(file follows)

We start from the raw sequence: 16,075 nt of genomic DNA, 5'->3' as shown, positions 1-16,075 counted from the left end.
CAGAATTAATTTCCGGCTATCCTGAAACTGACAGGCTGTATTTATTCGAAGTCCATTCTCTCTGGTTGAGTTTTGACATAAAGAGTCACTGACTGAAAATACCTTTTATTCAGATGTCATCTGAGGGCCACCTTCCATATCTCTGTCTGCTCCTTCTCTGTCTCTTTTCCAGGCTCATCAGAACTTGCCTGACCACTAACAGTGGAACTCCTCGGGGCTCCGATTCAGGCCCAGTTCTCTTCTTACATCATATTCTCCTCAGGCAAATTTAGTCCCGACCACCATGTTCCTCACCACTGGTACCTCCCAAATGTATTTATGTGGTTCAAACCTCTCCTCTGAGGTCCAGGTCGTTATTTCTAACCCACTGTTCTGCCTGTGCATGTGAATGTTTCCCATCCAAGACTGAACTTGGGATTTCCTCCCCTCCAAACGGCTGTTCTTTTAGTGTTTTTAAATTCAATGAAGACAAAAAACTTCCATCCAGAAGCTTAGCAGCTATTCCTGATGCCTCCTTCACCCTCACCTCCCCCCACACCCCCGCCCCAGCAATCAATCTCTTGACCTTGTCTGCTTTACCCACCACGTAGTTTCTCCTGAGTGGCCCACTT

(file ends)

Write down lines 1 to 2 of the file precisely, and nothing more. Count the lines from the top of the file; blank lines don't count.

We start from the raw sequence: 16,075 nt of genomic DNA, 5'->3' as shown, positions 1-16,075 counted from the left end.
CAGAATTAATTTCCGGCTATCCTGAAACTGACAGGCTGTATTTATTCGAAGTCCATTCTCTCTGGTTGAGTTTTGACATAAAGAGTCACTGACTGAAAATACCTTTTATTCAGATGTCATCTGAGGGCCACCTTCCATATCTCTGTCTGCTCCTTCTCTGTCTCTTTTCCAGGCTCATCAGAACTTGCCTGACCACTAACAGTGGAACTCCTCGGGGCTCCGATTCAGGCCCAGTTCTCTTCTTACATCATATTCTCCTCAGGCAAATTTAGTCCCGACCACCATGTTCCTCACCACTGGTACCTCCCAAATGTATTTATGTGGTTCAAACCTCTCCTCTGAGGTCCAGGTCGTTATTTCTAACCCACTGTTCTGCCTGTGCATGTGAATGTTTCCCATCCAAGACTGAACTTGGGATTTCCTCCCCTCCAAACGGCTGTTCTTTTAGTGTTTTTAAATTCAATGAAGACAAAAAACTTCCATCCAGAAGCTTAGCAGCTATTCCTGATGCCTCCTTCACCCTCACCTCCCCCCACACCCCCGCCCCAGCAATCAATCTCTTGACCTTGTCTGCTTTACCCACCACGTAGTTTCTCCTGAGTGGCCCACTT